"It's important to maintain a connection to land we're working in," said Lee Lee, founder of the Seed Barn.
Lee Lee is passionate about preserving and restoring our natural world.
That's why she created a library of seeds in Blue Hill.
"This kind of issue is very relevant in Maine as well and all the U.S. because we've lost about 90% of our food biodiversity in last generation," said Lee.
The idea is to help people collect and grow native plants they might not know about.
"Start looking at the diversity of vegetables available we don't see in the grocery store," said Lee.
On Saturday, Lee Lee partnered with Blue Hill Heritage Trust to host a dry seed workshop, where folks could sow their own wildflower seeds.
"They're beautiful and they nourish the landscape in so many ways, both the soil and for pollinators. And there's so many of the plants that we can use to make teas or dyes," said Coral Breuer, a workshop participant.
"So often ideas about sowing and propagating native seeds seems very abstract to us and seems like it must be awfully complicated," said Chrissy Allen, of Blue Hill Heritage Trust. "And so coming to a workshop like this, and being able to really get your hands dirty with people who know what they're doing and leave with some plants of your own, but also the knowledge of how to do it on your own, hopefully will empower people to do it in their own home."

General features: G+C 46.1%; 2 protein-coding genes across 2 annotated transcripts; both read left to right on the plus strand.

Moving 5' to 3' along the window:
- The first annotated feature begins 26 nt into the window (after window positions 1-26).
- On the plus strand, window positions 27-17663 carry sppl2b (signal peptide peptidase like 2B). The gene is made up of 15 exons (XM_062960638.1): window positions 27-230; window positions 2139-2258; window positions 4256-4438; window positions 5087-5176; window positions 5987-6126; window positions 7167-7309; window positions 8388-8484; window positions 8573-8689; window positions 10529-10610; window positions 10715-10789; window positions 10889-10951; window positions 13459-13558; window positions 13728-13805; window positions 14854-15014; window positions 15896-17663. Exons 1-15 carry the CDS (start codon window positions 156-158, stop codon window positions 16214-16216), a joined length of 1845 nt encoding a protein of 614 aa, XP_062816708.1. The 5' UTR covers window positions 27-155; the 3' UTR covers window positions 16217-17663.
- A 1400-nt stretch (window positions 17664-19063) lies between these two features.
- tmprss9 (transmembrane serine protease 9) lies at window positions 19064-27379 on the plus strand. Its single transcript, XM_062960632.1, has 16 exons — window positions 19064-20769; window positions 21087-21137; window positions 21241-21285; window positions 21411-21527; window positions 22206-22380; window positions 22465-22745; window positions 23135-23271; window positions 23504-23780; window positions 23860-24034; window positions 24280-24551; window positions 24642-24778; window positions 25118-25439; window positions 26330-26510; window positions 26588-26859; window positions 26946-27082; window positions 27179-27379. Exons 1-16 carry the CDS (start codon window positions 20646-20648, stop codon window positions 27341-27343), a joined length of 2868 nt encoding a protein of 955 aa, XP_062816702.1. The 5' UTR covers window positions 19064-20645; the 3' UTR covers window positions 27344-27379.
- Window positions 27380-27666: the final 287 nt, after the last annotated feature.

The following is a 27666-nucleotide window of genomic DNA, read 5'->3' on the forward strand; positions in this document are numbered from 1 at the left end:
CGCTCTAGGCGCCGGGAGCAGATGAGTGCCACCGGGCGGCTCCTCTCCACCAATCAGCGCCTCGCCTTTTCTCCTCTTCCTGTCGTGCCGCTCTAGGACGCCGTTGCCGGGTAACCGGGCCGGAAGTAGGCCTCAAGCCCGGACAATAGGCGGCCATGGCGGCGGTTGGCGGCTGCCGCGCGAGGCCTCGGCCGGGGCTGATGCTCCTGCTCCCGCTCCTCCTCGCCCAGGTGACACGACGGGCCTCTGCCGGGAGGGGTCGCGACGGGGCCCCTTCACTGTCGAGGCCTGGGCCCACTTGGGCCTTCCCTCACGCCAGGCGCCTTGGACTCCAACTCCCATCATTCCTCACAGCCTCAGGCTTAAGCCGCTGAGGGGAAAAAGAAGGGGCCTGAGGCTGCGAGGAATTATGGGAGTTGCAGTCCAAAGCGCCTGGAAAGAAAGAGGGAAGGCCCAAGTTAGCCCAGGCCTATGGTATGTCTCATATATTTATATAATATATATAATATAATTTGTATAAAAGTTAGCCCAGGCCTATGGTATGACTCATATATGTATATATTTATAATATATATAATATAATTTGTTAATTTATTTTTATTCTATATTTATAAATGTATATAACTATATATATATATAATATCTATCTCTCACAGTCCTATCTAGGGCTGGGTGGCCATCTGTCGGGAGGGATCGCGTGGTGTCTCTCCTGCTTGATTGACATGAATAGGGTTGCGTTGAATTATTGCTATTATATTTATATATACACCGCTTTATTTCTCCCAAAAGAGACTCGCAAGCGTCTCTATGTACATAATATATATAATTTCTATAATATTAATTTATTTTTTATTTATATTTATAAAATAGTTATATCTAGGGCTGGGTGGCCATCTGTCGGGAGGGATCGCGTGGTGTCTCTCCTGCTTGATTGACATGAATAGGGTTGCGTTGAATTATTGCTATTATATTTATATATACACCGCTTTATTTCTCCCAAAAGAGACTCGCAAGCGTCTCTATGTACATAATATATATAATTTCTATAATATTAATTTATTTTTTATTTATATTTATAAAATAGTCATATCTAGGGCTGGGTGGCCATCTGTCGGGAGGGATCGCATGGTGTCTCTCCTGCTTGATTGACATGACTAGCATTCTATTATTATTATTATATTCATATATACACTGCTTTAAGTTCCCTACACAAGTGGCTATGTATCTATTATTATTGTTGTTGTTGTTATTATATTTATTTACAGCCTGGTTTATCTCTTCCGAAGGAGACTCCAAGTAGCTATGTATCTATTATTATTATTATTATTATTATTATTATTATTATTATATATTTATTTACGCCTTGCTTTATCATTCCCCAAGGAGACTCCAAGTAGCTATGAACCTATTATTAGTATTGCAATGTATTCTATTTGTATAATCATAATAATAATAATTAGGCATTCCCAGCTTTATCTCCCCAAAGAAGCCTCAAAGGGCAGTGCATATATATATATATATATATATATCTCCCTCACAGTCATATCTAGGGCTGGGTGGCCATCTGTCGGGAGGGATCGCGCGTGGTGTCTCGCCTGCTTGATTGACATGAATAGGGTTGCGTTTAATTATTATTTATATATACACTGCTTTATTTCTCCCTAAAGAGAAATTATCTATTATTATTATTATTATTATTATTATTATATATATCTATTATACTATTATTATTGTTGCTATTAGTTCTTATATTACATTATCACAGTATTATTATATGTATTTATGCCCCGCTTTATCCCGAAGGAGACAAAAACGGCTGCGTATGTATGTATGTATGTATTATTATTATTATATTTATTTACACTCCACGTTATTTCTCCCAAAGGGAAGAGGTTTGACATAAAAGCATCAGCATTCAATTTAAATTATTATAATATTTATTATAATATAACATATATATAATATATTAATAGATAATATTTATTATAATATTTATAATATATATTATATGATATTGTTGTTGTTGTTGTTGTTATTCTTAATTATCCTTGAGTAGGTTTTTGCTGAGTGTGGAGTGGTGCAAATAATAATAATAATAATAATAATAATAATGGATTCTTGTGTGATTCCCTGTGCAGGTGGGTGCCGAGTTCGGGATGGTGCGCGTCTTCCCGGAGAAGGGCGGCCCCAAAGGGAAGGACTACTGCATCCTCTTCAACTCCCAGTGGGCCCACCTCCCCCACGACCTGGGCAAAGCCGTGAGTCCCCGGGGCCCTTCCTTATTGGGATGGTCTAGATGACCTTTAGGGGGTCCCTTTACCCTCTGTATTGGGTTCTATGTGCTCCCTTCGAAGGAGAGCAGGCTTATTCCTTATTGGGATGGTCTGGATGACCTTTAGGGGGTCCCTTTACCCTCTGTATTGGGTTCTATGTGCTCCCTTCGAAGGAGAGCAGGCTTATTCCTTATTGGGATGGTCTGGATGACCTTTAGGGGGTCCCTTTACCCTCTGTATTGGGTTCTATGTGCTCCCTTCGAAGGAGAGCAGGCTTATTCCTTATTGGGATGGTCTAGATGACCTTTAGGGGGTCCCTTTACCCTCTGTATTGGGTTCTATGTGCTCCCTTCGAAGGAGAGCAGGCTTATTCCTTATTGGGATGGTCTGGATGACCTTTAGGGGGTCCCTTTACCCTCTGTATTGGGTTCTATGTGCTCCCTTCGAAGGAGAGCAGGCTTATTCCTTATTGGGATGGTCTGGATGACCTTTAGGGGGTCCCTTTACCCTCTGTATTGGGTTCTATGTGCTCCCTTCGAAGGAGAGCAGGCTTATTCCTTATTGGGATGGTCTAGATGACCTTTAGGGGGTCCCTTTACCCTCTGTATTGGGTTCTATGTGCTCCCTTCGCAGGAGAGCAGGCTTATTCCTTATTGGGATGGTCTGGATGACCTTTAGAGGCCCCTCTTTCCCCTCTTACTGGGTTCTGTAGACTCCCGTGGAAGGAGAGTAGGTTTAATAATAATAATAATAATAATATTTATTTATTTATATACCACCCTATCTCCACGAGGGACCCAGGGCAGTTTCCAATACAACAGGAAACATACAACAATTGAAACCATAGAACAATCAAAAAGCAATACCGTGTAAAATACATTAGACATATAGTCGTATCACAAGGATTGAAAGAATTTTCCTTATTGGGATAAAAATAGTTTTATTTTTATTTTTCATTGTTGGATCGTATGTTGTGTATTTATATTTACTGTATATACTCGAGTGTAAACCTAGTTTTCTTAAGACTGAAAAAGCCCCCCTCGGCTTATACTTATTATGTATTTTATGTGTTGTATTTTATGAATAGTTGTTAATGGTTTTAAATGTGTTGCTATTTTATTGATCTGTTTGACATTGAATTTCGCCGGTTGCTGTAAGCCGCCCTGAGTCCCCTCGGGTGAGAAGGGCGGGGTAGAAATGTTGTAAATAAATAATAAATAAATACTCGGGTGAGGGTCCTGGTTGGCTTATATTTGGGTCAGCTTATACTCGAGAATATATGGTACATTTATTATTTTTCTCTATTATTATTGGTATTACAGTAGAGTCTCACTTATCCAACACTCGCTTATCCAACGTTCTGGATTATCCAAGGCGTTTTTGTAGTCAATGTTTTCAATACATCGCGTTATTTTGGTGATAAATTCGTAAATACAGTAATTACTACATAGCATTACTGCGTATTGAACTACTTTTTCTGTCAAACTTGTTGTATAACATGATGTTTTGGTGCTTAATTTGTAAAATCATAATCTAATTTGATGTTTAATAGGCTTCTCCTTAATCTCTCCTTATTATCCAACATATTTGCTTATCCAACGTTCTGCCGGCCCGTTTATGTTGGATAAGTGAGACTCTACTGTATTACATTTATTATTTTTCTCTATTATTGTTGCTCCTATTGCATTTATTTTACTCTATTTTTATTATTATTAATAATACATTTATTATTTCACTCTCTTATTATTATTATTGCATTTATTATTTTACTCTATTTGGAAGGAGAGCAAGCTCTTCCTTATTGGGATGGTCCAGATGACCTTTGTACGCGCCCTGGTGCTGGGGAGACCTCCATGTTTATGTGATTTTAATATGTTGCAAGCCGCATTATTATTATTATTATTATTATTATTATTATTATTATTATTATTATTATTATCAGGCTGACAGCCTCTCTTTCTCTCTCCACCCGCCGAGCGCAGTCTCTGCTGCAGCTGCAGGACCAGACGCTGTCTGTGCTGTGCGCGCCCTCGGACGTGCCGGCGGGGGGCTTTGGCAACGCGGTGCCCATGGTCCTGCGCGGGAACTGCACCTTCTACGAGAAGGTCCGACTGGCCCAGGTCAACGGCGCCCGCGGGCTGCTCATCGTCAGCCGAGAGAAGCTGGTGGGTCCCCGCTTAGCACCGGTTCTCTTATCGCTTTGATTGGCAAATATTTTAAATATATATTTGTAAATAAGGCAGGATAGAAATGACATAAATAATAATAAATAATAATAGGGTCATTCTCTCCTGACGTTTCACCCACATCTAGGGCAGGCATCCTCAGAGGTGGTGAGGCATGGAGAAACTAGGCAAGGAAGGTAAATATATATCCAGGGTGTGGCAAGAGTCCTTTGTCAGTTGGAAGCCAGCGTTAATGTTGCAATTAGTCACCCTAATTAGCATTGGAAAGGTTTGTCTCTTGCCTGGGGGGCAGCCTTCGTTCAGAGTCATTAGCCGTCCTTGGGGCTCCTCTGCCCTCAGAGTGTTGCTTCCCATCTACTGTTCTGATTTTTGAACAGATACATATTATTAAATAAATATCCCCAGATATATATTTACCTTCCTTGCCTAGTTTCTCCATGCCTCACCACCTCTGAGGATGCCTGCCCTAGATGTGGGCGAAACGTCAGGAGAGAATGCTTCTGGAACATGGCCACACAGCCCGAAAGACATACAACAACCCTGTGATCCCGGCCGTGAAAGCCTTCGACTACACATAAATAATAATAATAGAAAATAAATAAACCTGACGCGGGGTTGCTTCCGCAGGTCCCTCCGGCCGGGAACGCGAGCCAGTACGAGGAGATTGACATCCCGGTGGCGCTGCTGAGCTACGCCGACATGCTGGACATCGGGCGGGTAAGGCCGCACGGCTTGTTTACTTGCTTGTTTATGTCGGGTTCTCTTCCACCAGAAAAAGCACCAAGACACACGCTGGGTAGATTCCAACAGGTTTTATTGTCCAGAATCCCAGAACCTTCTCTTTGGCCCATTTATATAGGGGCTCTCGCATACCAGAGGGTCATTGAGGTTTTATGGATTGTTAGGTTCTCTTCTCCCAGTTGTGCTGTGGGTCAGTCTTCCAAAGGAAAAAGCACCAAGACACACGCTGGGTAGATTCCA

This event connects people to the earth in a simple way.
"I believe in saving seeds and just trying to figure out different ways that we can utilize all the life around us and work with it instead of trying to bring in other things to change it," said Rose Zoller, a workshop participant.
"Conservation itself is really a global theme and a global idea, and so to arm people with this knowledge here on our peninsula really helps them understand what's happening in other parts of the world," said Allen.